Assessment in the new National Curriculum – 'Life After Levels'
o Why is this change happening?
This change comes about because the Government introduced a new National Curriculum from September 2014. They decided that levels would be removed but not replaced, with schools left to determine their own assessment framework.
o Why have we chosen the STAT Sheffield approach?
The Sheffield Assessment Project started as an attempt to create a Sheffield solution to the issue of how to approach 'life after levels'. Over a hundred professionals from more than fifty schools collaborated to develop the 'STAT Sheffield' materials, which were quality assured and shared with national bodies. The NAHT Assessment Framework was developed with the Sheffield project team and can be used alongside these materials. The project will continue to refine the materials, based on classroom feedback, and develop new resources to support teachers. This school, along with hundreds around the country, have chosen to use these resources because they will support teachers to plan and assess the new National Curriculum. The grids that teachers use will support progress but ensure that children embed key learning at each stage of attainment.
o How will teachers make judgements about attainment?
Teachers will use planning and assessment grids. The child's attainment step will be determined by the proportion of the appropriate curriculum they have mastered. The grids, which can be found on the STAT Sheffield website, include some Key Performance Indicators which children must master before they can move on. This prevents gaps in learning developing.
o What will assessment look like across school this year?
Assessment in FS2, Y2 and Y6 will be the same as previously, although at the end of the year teachers will use the STAT Sheffield materials to put the FS2 and Y2 children onto the new scale ready for the following year. In Y1, Y3, Y4 and Y5 teachers will be assessing against the new curriculum and using the STAT Sheffield materials to determine the attainment step.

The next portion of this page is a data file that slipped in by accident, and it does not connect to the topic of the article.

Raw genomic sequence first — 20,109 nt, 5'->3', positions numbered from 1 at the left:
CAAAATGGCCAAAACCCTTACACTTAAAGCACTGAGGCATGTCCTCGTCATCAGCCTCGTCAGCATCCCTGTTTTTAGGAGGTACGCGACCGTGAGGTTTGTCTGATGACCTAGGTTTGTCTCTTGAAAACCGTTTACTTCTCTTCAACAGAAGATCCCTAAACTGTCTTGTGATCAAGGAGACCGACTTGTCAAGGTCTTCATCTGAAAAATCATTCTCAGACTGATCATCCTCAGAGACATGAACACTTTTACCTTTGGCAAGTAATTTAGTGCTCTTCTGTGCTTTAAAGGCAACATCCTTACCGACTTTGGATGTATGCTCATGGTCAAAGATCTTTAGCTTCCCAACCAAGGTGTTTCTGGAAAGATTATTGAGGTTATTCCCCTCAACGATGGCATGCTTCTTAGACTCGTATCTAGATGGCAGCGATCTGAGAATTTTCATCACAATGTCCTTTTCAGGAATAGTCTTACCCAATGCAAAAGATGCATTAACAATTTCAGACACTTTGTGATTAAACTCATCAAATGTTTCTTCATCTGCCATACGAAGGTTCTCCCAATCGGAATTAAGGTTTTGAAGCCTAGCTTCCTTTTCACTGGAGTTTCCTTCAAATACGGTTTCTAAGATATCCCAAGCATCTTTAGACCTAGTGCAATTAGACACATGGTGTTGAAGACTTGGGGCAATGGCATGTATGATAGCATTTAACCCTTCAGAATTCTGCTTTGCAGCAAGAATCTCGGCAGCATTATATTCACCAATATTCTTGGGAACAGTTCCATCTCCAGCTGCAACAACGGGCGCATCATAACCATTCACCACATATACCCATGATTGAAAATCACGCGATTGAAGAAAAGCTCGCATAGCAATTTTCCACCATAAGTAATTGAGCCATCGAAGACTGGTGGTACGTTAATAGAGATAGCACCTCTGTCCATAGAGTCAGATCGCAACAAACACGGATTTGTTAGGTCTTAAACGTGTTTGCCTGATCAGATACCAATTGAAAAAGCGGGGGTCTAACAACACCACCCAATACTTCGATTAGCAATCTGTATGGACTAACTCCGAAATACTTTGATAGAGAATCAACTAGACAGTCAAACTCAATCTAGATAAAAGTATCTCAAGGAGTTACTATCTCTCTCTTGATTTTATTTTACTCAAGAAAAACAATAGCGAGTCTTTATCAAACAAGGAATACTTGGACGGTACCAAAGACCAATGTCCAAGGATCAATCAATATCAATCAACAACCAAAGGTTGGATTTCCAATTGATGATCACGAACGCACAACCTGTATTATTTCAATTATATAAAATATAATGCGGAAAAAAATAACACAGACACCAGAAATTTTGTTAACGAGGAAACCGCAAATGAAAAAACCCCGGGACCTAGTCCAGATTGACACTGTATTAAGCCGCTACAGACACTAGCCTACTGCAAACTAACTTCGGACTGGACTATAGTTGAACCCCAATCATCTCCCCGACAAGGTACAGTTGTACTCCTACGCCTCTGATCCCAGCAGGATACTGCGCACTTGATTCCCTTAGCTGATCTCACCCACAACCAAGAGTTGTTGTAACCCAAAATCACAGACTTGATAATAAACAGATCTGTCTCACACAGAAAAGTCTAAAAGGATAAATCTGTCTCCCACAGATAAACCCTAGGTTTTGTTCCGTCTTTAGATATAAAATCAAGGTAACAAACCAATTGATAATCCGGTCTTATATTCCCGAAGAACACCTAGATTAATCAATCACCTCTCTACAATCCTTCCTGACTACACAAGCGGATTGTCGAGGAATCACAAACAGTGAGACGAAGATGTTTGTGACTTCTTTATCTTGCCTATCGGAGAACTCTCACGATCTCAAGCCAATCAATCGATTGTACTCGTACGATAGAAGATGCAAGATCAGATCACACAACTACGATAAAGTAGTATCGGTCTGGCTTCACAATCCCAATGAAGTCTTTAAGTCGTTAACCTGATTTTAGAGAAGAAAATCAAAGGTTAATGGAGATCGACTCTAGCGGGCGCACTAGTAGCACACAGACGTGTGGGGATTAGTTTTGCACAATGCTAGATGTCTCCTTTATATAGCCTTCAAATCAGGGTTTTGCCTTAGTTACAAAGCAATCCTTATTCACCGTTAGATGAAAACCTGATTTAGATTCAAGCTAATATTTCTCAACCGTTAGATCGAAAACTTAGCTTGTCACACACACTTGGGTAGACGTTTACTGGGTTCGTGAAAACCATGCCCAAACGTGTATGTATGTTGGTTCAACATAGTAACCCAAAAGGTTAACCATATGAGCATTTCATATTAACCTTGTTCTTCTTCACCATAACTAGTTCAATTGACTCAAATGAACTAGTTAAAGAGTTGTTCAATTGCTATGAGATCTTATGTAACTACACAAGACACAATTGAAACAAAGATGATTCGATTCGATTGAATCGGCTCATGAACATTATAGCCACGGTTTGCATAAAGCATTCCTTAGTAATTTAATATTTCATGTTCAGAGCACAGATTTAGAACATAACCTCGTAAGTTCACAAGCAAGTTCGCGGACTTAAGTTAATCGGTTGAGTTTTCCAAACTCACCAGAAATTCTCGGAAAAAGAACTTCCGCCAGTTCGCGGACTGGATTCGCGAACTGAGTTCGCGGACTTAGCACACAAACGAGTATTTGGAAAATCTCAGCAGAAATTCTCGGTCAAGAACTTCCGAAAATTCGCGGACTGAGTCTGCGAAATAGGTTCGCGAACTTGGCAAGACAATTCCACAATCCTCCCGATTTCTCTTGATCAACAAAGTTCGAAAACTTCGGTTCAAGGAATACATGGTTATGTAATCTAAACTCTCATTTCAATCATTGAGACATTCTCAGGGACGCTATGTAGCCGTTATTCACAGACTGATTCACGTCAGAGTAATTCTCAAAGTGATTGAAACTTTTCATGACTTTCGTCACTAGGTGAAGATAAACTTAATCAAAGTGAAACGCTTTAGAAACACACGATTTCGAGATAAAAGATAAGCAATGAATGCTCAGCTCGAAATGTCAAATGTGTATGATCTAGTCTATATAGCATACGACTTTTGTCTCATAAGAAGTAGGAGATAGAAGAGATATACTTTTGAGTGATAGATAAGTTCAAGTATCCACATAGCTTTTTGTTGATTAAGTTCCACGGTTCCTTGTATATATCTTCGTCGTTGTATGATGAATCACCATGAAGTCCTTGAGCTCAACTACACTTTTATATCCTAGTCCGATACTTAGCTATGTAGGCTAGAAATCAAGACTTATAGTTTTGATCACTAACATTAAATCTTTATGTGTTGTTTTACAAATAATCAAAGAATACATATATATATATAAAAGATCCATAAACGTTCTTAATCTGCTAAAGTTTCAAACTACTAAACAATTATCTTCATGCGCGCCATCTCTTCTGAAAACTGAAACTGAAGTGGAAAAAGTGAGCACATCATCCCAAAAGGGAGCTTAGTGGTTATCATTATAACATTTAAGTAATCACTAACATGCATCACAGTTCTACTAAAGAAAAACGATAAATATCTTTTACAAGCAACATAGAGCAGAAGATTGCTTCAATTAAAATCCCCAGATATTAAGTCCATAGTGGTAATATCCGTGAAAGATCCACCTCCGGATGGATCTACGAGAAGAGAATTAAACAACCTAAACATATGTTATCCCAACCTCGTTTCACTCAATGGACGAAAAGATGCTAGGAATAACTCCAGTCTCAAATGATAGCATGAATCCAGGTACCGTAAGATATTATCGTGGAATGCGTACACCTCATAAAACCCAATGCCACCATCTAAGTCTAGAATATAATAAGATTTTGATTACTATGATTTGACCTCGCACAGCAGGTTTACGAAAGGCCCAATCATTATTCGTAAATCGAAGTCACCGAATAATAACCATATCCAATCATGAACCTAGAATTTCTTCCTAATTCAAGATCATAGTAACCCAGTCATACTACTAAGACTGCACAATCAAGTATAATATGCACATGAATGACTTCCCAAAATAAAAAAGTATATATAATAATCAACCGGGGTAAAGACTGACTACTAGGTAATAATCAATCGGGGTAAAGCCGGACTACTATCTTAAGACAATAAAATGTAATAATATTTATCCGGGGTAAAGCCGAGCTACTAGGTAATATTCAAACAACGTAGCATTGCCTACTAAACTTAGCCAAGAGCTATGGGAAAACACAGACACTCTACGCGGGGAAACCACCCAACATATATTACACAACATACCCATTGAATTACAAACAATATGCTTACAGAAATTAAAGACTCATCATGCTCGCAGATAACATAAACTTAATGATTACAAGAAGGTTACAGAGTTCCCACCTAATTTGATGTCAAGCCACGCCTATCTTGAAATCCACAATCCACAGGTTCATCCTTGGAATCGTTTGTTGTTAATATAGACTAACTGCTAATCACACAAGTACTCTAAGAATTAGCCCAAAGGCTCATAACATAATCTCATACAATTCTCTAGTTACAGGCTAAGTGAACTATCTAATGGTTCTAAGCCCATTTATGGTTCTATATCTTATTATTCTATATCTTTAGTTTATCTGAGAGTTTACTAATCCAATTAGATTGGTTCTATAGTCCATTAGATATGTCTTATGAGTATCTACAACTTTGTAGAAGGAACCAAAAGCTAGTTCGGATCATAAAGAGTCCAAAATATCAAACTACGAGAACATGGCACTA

o How will we measure achievement?
This will be difficult to do until there is national data to inform the amount of progress across a year or a key stage that should be expected. Governors will need to maintain their focus on the statutory assessment points (FS2, Y2 and Y6) and each school will need to decide, based on its own context, what its expectations/targets will be. It may be helpful to focus on the proportions of pupils at age related expectations and the progress required to reach the ARE proportion that the school requires in its context.
o What are the main implications for Governors?
- Governors will need to understand how the school has made the transition to the new system and how it is being used in school.
- The new curriculum is harder than the old one, so children will start lower down the scale.
- It will take time for teacher assessments to be as accurate or as consistent as they were previously, whilst teachers become more familiar with the new criteria and new materials to support them in making judgements are developed.
- It will be hard to describe progress until we have national data to inform judgements about what constitutes good or better progress.
- Performance Management systems will need to be considered.
o What will replace the levels?
Attainment steps, as described on this page, will replace the levels. Children progress through the steps as they master more of the National Curriculum statements. During the KS1 and KS2 stages of attainment children enter, develop and then become secure with the statements for each year group in turn. As before, this may not necessarily be when they are in that year group.